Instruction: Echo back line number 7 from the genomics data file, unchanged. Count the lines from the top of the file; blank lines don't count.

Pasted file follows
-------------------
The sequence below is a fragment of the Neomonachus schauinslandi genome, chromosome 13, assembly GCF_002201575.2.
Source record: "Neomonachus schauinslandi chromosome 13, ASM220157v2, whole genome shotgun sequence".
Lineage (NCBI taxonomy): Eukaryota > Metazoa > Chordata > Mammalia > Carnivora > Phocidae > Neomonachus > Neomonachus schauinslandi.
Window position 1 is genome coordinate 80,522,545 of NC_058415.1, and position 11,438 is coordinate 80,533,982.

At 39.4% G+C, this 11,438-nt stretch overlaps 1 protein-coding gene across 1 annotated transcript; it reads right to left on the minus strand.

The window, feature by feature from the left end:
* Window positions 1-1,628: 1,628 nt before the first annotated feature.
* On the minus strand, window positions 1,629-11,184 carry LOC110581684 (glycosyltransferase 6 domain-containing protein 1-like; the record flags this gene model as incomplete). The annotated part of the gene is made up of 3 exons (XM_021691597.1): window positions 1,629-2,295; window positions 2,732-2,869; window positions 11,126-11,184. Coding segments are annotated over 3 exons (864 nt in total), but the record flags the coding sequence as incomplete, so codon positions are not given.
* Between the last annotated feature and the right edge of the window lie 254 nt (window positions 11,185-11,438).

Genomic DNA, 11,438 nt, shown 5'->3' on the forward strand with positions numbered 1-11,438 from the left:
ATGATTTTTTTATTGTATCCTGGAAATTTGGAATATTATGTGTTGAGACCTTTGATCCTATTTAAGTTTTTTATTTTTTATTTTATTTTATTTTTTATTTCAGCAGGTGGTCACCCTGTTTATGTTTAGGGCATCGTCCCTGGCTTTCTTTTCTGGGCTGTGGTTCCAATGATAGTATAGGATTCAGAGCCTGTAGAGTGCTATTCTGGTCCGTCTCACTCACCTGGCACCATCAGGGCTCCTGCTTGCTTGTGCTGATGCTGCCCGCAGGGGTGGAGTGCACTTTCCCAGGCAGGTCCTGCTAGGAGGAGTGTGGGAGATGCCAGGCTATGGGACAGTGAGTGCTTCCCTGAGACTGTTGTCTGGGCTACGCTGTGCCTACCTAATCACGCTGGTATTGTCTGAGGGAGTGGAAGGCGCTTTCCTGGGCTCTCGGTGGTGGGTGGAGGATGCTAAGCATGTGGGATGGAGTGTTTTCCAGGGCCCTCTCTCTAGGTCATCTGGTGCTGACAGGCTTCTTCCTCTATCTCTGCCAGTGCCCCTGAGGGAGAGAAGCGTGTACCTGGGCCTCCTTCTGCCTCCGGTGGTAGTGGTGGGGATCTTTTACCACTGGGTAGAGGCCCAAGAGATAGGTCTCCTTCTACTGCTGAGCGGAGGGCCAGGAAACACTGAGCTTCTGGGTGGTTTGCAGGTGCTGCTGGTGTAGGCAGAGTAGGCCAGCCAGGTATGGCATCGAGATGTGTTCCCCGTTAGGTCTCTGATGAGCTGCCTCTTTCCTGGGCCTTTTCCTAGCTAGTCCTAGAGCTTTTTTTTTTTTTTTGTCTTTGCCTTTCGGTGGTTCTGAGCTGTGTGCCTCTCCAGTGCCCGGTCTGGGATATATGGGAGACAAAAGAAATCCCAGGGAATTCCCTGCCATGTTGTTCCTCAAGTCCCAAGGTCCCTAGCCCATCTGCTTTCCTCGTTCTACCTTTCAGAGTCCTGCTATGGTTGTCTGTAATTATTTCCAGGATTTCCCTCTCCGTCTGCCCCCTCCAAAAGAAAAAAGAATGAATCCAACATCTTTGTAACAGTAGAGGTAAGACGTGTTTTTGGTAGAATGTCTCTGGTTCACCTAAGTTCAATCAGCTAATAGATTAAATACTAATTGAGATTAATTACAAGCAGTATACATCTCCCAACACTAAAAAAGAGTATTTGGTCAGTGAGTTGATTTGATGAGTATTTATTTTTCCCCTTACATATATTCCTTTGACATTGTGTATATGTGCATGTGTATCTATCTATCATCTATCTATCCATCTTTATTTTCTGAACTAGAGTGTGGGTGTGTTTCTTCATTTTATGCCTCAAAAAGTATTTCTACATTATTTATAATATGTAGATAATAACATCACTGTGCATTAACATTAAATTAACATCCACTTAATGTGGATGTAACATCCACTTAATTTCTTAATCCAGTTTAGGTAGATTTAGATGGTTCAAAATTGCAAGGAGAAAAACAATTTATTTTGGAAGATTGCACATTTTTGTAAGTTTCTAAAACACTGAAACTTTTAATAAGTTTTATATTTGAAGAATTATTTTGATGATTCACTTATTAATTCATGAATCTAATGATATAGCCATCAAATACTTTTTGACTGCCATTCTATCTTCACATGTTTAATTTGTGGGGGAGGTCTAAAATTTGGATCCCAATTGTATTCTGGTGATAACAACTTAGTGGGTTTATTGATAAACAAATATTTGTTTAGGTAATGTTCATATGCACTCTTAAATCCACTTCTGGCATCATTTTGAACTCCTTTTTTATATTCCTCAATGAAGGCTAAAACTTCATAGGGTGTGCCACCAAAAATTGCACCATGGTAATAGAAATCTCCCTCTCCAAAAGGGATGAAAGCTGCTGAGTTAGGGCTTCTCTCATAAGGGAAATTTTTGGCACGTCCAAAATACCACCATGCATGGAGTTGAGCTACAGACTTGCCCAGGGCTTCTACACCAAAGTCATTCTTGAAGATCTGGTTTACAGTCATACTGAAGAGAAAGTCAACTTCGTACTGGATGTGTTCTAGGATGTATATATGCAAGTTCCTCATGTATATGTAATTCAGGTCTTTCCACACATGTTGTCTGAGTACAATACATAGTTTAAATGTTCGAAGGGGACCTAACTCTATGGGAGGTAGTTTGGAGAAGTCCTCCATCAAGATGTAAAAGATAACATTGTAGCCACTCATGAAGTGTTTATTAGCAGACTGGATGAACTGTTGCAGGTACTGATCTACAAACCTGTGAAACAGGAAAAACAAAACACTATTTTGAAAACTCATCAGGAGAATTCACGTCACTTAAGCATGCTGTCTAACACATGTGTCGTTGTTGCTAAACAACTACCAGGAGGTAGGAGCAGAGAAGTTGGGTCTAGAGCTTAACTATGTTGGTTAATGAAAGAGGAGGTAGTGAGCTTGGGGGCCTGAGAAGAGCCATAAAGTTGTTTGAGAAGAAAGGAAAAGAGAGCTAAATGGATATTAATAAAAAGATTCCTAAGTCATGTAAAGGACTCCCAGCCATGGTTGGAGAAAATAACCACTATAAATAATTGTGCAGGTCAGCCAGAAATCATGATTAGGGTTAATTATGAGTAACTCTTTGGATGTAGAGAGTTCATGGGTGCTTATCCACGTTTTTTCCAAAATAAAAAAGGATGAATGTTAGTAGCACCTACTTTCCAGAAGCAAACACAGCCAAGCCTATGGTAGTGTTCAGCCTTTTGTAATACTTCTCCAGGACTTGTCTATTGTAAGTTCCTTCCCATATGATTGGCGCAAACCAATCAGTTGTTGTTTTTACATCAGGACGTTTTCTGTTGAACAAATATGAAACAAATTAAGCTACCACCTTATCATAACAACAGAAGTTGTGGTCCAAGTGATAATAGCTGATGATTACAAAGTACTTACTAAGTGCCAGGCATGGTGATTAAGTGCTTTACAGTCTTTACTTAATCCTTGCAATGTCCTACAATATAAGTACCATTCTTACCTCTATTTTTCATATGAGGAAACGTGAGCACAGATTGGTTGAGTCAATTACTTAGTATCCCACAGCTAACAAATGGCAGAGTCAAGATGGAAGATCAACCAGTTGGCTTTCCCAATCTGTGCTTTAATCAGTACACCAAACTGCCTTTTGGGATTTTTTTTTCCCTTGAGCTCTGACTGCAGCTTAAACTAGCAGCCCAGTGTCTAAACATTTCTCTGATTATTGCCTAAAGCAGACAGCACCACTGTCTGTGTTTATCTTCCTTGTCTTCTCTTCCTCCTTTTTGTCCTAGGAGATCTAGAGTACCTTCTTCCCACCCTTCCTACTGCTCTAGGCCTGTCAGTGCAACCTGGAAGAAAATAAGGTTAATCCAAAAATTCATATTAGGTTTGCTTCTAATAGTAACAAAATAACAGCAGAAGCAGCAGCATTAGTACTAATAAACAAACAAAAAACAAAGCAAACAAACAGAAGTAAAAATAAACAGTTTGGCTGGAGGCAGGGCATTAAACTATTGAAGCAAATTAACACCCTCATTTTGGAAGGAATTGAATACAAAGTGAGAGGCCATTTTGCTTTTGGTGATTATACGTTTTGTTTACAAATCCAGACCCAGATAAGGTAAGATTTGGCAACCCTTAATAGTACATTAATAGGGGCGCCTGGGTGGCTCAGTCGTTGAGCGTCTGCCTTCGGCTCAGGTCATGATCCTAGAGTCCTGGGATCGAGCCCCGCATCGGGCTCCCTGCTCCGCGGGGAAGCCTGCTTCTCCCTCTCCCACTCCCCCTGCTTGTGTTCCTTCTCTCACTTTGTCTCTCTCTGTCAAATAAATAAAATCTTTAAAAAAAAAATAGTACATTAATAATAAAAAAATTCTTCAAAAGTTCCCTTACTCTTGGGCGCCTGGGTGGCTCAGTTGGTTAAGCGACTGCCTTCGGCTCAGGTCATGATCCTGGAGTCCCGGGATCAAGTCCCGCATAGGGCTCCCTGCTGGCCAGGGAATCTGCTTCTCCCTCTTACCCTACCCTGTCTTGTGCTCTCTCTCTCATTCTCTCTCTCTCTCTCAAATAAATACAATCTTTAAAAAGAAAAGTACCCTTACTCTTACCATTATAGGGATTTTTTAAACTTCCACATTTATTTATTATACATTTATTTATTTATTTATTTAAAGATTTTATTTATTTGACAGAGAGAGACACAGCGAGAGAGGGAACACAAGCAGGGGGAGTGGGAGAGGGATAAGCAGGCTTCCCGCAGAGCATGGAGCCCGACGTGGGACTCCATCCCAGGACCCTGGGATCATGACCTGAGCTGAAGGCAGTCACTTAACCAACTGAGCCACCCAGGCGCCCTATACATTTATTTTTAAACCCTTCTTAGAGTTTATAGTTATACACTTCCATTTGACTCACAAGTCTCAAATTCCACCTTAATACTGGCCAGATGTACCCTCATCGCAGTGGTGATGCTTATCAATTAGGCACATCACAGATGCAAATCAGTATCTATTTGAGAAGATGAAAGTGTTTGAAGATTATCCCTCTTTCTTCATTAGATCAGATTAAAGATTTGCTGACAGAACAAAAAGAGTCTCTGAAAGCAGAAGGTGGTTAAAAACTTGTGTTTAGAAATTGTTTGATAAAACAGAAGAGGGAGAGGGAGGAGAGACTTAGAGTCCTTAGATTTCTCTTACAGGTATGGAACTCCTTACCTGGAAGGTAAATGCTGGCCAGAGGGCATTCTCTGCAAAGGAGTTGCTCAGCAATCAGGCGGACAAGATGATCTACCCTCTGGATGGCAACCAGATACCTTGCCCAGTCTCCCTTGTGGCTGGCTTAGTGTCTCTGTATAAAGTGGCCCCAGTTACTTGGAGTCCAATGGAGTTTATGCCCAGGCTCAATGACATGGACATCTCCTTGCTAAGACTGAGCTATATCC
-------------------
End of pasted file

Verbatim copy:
* Window positions 1-1,628: 1,628 nt before the first annotated feature.